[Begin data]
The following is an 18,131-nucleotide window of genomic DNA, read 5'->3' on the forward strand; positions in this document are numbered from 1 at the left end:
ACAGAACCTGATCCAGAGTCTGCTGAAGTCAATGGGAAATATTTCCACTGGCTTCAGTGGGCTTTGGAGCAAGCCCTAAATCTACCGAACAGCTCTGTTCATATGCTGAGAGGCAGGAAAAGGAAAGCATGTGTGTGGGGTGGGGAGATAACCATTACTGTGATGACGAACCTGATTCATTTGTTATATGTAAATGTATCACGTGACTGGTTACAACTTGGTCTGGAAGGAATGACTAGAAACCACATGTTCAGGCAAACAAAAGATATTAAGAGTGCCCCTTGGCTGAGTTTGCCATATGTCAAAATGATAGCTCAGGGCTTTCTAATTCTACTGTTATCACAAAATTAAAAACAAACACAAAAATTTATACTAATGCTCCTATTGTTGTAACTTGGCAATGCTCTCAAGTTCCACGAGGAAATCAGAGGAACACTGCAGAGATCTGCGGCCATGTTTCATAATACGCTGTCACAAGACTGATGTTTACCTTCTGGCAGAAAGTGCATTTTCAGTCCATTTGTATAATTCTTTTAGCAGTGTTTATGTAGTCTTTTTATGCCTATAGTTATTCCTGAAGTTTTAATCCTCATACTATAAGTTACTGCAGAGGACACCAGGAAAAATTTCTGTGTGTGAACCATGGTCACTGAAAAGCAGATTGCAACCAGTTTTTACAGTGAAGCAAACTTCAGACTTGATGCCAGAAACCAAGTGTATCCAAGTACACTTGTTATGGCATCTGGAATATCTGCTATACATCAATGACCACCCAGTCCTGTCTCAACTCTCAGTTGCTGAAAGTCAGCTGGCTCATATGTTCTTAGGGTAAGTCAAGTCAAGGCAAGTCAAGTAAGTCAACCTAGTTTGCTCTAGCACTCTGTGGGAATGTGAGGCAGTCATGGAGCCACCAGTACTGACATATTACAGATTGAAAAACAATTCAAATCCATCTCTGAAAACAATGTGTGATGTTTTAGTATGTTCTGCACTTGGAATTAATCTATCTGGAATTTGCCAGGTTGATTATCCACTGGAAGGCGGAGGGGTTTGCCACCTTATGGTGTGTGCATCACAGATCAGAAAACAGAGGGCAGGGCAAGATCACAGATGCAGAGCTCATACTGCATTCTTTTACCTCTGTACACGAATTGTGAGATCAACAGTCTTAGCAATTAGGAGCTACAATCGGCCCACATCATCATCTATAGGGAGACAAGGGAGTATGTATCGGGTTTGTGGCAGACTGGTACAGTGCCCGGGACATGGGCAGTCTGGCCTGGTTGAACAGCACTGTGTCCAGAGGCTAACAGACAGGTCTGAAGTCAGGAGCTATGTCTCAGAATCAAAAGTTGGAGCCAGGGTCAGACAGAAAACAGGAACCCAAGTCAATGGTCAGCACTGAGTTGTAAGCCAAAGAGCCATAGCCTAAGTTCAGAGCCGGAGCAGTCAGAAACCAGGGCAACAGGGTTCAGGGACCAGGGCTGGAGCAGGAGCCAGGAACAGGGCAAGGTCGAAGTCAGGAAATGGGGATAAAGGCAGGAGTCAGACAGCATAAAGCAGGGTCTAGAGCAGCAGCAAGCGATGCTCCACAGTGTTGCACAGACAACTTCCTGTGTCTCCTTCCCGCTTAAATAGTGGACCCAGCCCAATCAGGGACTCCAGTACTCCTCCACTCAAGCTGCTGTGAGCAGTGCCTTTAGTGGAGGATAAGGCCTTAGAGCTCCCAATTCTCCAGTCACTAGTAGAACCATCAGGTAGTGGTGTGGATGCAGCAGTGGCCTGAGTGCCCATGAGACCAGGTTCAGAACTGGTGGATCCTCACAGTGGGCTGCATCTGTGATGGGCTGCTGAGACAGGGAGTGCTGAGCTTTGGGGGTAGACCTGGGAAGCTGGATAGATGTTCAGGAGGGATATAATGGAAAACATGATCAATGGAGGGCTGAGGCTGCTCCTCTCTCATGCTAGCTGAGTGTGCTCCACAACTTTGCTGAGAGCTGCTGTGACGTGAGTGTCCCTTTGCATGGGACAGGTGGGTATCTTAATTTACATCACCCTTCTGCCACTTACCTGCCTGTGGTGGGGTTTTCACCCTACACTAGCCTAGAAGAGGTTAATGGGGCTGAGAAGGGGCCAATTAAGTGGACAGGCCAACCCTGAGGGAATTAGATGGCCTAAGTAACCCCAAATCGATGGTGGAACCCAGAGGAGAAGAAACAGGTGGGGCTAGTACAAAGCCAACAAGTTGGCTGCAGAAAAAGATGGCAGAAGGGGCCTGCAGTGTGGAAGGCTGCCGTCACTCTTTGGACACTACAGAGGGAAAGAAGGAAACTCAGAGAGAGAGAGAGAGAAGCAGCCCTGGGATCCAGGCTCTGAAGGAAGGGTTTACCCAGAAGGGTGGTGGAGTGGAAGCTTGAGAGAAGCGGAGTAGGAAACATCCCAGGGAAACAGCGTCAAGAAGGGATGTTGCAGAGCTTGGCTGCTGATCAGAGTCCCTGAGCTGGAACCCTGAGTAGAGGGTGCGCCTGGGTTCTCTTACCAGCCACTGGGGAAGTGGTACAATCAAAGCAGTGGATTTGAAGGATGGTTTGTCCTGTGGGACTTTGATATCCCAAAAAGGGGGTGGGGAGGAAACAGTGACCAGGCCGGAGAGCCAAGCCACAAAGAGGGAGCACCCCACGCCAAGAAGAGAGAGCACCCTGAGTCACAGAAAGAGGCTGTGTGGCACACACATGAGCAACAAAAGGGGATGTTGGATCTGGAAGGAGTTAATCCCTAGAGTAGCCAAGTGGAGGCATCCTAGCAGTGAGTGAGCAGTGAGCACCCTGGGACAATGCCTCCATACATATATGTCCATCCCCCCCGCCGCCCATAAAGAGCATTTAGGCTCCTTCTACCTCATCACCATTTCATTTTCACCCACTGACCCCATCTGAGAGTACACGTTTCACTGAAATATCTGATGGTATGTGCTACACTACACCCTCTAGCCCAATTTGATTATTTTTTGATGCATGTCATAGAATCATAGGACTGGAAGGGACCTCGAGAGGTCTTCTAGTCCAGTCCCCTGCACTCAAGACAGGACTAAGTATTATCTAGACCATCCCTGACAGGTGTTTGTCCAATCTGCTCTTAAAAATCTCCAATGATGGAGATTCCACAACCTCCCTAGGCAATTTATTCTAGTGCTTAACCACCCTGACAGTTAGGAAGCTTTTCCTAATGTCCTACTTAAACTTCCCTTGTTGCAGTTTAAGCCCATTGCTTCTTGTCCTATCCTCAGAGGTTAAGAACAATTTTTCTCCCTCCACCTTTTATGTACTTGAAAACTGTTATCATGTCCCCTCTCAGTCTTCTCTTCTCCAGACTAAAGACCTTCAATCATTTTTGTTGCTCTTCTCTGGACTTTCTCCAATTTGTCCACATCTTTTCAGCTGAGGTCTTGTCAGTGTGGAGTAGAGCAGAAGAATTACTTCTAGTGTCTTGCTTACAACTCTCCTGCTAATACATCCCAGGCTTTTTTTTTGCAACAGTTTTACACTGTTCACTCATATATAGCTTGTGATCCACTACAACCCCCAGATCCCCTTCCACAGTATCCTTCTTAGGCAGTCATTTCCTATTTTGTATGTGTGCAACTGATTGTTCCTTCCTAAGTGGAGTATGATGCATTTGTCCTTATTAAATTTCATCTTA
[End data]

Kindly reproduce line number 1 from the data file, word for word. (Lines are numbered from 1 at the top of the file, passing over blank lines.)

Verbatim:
The following is an 18,131-nucleotide window of genomic DNA, read 5'->3' on the forward strand; positions in this document are numbered from 1 at the left end: